Ignatius of Antioch

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Ignatius of Antioch (Ancient Greek: Ἰγνάτιος, also known as Theophorus from Greek Θεοφόρος "God-bearer") (ca. 35 or 50-between 98 and 117)[1] was among the Apostolic Fathers, was the third Bishop of Antioch, and was a student of John the Apostle.[2][3] En route to his martyrdom in Rome, Ignatius wrote a series of letters which have been preserved as an example of very early Christian theology. Important topics addressed in these letters include ecclesiology, the sacraments, and the role of bishops.

Ignatius' feast day is observed on 20 December in the Eastern Orthodox Church. In the Coptic Orthodox Church of Alexandria, he is commemorated, according to its Synaxarium, on the 24th of the Coptic Month of Kiahk (which currently falls on January 2, but is equivalent to December 20 in the Gregorian Calendar due to the current 13-day Julian-Gregorian Calendar offset).

In Western and Syriac Christianity his feast is celebrated on 17 October.[4] He is celebrated on 1 February by those following the General Roman Calendar of 1962.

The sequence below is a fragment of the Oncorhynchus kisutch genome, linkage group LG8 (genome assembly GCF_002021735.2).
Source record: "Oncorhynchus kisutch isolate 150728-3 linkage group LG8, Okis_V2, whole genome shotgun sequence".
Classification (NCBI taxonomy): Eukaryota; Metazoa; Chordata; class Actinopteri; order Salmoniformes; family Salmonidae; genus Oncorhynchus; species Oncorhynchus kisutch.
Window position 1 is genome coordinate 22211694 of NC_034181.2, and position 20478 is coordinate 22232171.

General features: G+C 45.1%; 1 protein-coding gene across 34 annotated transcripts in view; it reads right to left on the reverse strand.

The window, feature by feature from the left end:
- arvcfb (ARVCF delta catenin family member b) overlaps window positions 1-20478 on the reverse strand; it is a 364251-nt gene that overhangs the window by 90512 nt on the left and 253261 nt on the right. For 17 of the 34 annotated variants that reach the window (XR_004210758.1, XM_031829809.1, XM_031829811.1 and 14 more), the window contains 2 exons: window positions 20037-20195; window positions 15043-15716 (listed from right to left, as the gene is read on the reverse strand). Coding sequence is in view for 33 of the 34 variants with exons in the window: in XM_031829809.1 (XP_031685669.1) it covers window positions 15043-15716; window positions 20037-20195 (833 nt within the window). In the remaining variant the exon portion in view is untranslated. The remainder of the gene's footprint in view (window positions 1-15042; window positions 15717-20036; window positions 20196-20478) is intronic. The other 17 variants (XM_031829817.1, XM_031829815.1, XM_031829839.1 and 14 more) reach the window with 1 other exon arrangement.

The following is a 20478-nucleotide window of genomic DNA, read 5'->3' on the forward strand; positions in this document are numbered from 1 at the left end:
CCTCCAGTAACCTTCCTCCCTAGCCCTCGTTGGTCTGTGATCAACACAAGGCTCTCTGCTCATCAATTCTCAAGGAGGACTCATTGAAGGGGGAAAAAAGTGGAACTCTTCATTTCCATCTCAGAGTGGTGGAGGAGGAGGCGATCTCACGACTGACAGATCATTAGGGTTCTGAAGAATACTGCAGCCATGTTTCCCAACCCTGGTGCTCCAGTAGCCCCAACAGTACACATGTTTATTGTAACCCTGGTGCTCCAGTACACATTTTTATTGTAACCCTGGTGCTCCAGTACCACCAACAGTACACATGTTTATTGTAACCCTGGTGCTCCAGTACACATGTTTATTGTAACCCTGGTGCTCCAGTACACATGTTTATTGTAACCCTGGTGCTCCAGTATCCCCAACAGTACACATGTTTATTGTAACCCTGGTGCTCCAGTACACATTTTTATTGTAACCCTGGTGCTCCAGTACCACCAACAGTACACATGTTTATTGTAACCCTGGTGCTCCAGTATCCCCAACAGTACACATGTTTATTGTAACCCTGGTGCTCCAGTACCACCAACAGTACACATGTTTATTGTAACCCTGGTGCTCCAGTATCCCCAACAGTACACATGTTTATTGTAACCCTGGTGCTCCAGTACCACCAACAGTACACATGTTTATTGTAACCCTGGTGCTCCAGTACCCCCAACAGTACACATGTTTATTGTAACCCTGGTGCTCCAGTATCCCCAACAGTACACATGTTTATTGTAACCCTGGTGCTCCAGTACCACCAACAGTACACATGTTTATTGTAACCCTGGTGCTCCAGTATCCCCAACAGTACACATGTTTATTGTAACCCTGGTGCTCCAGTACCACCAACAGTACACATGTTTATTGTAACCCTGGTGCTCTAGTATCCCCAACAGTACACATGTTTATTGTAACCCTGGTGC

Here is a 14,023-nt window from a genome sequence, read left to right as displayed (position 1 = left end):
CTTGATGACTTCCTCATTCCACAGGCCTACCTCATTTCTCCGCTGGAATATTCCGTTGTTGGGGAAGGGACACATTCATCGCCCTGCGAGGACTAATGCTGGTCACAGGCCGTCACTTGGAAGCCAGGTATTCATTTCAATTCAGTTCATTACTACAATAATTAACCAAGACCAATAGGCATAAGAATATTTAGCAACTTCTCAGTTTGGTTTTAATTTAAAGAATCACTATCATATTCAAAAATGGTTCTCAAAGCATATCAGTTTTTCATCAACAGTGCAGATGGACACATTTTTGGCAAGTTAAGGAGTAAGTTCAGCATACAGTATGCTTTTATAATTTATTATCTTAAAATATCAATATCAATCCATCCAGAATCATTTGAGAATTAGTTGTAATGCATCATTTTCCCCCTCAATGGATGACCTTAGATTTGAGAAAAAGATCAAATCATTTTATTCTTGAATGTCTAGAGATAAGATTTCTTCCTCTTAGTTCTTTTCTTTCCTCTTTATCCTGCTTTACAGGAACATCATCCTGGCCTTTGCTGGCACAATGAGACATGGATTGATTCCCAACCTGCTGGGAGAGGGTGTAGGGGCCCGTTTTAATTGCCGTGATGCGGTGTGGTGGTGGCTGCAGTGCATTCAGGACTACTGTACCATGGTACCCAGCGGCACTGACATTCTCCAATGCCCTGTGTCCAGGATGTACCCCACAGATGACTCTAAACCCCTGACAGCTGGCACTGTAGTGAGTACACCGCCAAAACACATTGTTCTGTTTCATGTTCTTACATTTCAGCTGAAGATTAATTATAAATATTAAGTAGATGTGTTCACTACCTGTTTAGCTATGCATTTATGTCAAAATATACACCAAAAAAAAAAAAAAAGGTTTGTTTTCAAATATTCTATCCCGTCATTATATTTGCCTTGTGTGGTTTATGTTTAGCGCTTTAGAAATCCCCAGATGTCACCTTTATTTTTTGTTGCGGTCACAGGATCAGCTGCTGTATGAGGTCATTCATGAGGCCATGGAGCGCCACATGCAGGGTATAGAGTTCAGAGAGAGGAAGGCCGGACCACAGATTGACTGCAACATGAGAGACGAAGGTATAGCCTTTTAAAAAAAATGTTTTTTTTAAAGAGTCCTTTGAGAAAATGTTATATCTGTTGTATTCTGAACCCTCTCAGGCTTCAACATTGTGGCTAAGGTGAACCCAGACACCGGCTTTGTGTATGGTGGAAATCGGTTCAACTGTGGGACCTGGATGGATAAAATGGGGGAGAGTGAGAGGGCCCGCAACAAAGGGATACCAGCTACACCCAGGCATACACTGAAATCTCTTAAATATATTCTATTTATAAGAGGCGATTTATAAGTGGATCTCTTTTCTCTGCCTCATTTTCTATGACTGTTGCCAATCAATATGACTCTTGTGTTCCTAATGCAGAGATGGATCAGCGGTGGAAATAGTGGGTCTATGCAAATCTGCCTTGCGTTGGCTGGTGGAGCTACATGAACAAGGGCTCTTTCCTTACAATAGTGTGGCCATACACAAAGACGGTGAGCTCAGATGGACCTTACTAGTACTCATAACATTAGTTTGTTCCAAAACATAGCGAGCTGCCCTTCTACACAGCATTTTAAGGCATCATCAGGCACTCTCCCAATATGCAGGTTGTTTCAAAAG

Early life

St. Ignatius was Bishop of Antioch after Saint Peter and St. Evodius (who died around AD 67). Eusebius[5] records that St. Ignatius succeeded St. Evodius. Making his apostolic succession even more immediate, Theodoret (Dial. Immutab., I, iv, 33a) reported that Peter himself appointed Ignatius to the see of Antioch.

Besides his Greek name, Ignatius, he also called himself Theophorus ("God Bearer"), and tradition says he was one of the children Jesus took in His arms and blessed.[2] St. Ignatius is one of the Apostolic Fathers (the earliest authoritative group of the Church Fathers). He based his authority on being a bishop of the Church, living his life in the imitation of Christ. It is believed that St. Ignatius, along with his friend Polycarp, with great probability were disciples of the Apostle St. John.[6]

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